It’s not new for people to stumble on the question Is estate planning the same as a will and confuse Estate planning and wills. A will is a part of Estate planning. A will is a legalized document that ensures where one’s properties, such as real estate, cars, assets, or custody of their children.
Those still below 18 (if any) will go after the demise of the one creating the will.
However, although Estate planning is almost the same as a will, a Legal will VS estate plan is a much more complex and broader subject.
To create an estate plan, creating a will is the first and foremost step. Estate planning is the collection of many wills that may get into action even when the one making the estate plans is still alive, or it may apply after the demise or death of the one creating the estate plan.
It is almost a generalized concept that Estate planning is for the rich, rich people, whereas for us commoners, it’s a will and the bitter truth. If one chooses to create only a will, they will not let their loved ones live in peace even after their demise. His estate can go to probate. It takes a lot of headaches and can cost the one involved a lot to get the properties to the beneficiaries. It also can end up being subject to humongous taxes as well. In the following section, we explain the difference between estate planning and wills, along with the role of estate planning and will in this post.
What is a will?
A legalized document is where the creator writes down his wishes about where his physical properties like cars, houses, assets, or custody of minor children will go after the creator’s demise. The creator also has to add the name of an executor who will take out the actions in the will. A will can be created by working with an estate planning attorney, but a considerable number of websites await as well who would be more than willing to walk you along the will creation process.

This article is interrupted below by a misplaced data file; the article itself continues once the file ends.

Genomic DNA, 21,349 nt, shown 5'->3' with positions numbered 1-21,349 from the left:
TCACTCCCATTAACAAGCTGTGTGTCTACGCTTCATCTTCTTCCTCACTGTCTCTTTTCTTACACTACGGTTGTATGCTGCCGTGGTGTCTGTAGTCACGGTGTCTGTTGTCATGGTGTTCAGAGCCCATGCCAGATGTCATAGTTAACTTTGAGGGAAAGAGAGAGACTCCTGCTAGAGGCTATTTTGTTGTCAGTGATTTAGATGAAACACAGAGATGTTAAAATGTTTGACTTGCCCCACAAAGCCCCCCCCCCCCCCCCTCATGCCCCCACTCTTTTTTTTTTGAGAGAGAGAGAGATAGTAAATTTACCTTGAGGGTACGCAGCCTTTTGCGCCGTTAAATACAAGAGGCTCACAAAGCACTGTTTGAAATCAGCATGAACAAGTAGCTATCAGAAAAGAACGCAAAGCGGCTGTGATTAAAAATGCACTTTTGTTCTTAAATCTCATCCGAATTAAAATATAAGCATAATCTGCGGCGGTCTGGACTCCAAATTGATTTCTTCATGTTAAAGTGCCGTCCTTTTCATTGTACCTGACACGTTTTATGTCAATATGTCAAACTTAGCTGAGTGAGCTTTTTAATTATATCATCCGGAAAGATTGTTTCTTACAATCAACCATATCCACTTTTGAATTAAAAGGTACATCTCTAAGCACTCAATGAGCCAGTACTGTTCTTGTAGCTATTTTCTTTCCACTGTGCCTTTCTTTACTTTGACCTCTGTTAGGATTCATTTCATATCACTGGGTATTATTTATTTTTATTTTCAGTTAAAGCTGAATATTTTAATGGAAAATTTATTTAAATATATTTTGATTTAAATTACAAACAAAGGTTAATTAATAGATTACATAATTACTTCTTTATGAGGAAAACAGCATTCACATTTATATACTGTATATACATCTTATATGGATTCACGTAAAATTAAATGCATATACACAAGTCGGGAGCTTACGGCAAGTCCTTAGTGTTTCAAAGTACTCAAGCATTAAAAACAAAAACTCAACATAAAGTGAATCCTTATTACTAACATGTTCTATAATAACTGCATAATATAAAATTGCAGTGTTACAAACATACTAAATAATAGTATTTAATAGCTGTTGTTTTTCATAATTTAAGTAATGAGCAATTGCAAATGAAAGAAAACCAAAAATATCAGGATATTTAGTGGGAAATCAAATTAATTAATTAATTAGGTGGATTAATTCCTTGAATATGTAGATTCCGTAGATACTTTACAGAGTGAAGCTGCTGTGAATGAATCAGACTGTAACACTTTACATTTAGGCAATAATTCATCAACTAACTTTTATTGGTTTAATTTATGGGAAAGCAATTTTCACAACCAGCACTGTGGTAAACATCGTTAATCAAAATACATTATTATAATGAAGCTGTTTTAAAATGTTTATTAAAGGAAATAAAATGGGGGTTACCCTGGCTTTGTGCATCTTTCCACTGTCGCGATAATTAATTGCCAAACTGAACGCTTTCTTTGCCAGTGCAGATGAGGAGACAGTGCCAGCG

Leaving a well-organized and clear will before death can be a good idea. However, leaving just a will isn’t a good idea. One should make an estate plan. If one dies without making one will, their heirs might have to spend a lot of time and money to figure out to whom the properties will go after the individual’s death.
Also, not leaving a will can mean that succession laws in the state where the demised person lived determine where and how the properties will go. Hence, their properties might end up with people they didn’t want the properties to go to.
What is Estate Planning?
Is estate planning the same as a will? Although Estate planning and wills are almost identical, it is a complex and broad process. With many wills, it makes an Estate plan. Will is a significant part of an estate plan, but estate planning is more than just one will.
Estate planning is where your assets, properties, cars, financial investments, and personal accolades will go after you die. However, this may also spring into action while you are still alive.
A will is the first step when it comes to creating estate plans. One should make a comprehensive estate plan if one is willing to leave their loved ones or heirs in the best position. Estate consists of everything one individual owns. From savings accounts, investments, cars, homes or other real estate, life insurance, and personal possession to everything one owns.
The primary step in building an estate plan is to write a will. As mentioned earlier, Will is a part of Estate planning. However, there are other tasks to take care of, such as setting up the funeral arrangements of the willmaker. Planning in such a manner that the tax is limited by setting up trusted accounts in the name of the people where the assets and properties will go — setting up a guardian for living dependency.